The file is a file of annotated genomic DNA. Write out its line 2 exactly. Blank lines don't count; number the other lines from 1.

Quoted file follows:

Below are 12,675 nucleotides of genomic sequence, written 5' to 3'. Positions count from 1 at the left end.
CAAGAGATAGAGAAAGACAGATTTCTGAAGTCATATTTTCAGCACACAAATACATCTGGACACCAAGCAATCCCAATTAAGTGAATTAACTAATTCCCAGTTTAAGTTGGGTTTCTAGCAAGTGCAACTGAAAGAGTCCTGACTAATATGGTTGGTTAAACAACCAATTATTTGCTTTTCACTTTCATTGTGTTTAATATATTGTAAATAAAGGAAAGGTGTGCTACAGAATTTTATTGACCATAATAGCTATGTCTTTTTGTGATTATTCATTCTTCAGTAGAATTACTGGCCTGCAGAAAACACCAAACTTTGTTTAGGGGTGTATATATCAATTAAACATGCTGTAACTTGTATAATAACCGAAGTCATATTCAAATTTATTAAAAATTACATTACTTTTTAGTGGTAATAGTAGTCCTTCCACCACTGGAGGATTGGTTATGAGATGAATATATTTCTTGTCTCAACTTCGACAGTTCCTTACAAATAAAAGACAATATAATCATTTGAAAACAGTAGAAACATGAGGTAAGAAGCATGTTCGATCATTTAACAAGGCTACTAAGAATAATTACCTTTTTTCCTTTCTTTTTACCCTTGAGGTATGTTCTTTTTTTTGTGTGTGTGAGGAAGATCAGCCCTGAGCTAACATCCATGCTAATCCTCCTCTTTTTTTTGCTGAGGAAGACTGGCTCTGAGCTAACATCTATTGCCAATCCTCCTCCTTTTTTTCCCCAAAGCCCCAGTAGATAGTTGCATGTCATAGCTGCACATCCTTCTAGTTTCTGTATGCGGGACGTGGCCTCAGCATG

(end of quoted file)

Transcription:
CAAGAGATAGAGAAAGACAGATTTCTGAAGTCATATTTTCAGCACACAAATACATCTGGACACCAAGCAATCCCAATTAAGTGAATTAACTAATTCCCAGTTTAAGTTGGGTTTCTAGCAAGTGCAACTGAAAGAGTCCTGACTAATATGGTTGGTTAAACAACCAATTATTTGCTTTTCACTTTCATTGTGTTTAATATATTGTAAATAAAGGAAAGGTGTGCTACAGAATTTTATTGACCATAATAGCTATGTCTTTTTGTGATTATTCATTCTTCAGTAGAATTACTGGCCTGCAGAAAACACCAAACTTTGTTTAGGGGTGTATATATCAATTAAACATGCTGTAACTTGTATAATAACCGAAGTCATATTCAAATTTATTAAAAATTACATTACTTTTTAGTGGTAATAGTAGTCCTTCCACCACTGGAGGATTGGTTATGAGATGAATATATTTCTTGTCTCAACTTCGACAGTTCCTTACAAATAAAAGACAATATAATCATTTGAAAACAGTAGAAACATGAGGTAAGAAGCATGTTCGATCATTTAACAAGGCTACTAAGAATAATTACCTTTTTTCCTTTCTTTTTACCCTTGAGGTATGTTCTTTTTTTTGTGTGTGTGAGGAAGATCAGCCCTGAGCTAACATCCATGCTAATCCTCCTCTTTTTTTTGCTGAGGAAGACTGGCTCTGAGCTAACATCTATTGCCAATCCTCCTCCTTTTTTTCCCCAAAGCCCCAGTAGATAGTTGCATGTCATAGCTGCACATCCTTCTAGTTTCTGTATGCGGGACGTGGCCTCAGCATG